Monday, December 14, 2009

COP15 and Climategate - By Christopher Essex

In his opening remarks at COP 15 in Copenhagen, the current head of the IPCC told the world that sceptics fuel doubt about climate change. Amazing: sceptics doubt things. But truly amazing is that he used the term “sceptics” rather than “deniers.” These guys have become almost polite since Climategate. The IPCC head also said there may have been a plot to discredit the IPCC, by persons willing to engage in “illegal acts.” No doubt Scepticism Inc.’s covert black operations unit is behind the Climategate leaks. Meanwhile the political wing of Scepticism Inc. has carefully worked out subtle talking points: Is there really a problem at all? Who says? Oh yeah, how do they know?

What? You thought there’s something more to scepticism’s talking points than simple questions that any reasonable person would ask? But that’s all it ever was about. There is no political wing of some mystery faction. Scepticism isn’t an ideology. There is no hidden agenda. There are no meetings to plot talking points and define positions. It’s not funded by anyone. Not the oil companies. Not the coal companies. There is no plot or lobby group. It’s simply the normal stuff of thinking with your own head. Scepticism is simply human, and hitherto socially acceptable. However, for many years now on climate, those who practiced the honest sceptic’s trade as scientists have felt more and more like they are on the run from a pack of crazed hounds.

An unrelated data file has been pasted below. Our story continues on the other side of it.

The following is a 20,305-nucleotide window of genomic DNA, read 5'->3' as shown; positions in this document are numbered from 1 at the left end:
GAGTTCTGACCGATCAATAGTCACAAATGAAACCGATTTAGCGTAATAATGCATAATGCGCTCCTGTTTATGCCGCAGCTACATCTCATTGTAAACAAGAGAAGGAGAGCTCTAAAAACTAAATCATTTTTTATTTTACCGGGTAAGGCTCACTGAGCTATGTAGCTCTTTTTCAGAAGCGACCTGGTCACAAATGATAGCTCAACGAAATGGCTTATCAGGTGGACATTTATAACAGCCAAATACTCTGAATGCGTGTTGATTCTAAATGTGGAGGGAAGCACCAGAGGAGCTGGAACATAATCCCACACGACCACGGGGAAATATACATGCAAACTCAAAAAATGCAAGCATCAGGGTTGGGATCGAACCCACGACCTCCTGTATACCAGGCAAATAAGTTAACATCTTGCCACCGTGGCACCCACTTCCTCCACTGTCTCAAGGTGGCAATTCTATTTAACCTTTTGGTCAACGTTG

Recently, a US Democratic Party strategist, James Carville, was ranting about the “pollution lobby.” Is any one actually in favour of pollution? Are people really organized and paid to encourage more pollution? Does this make any sense at all? Then there are the more general allegations that there are scientists being paid to lie that the world is not about to end. How does that make any sense either? “Yeah, give me a few grand and I will stop those people from saving my life!” But it sounds like sense in the current zeitgeist, because good, wholesome scepticism has been relentlessly depicted as a political faction instead of the bread and butter of rational thought. That is precisely what the head of the IPCC was doing. Read more.

No comments:

Post a Comment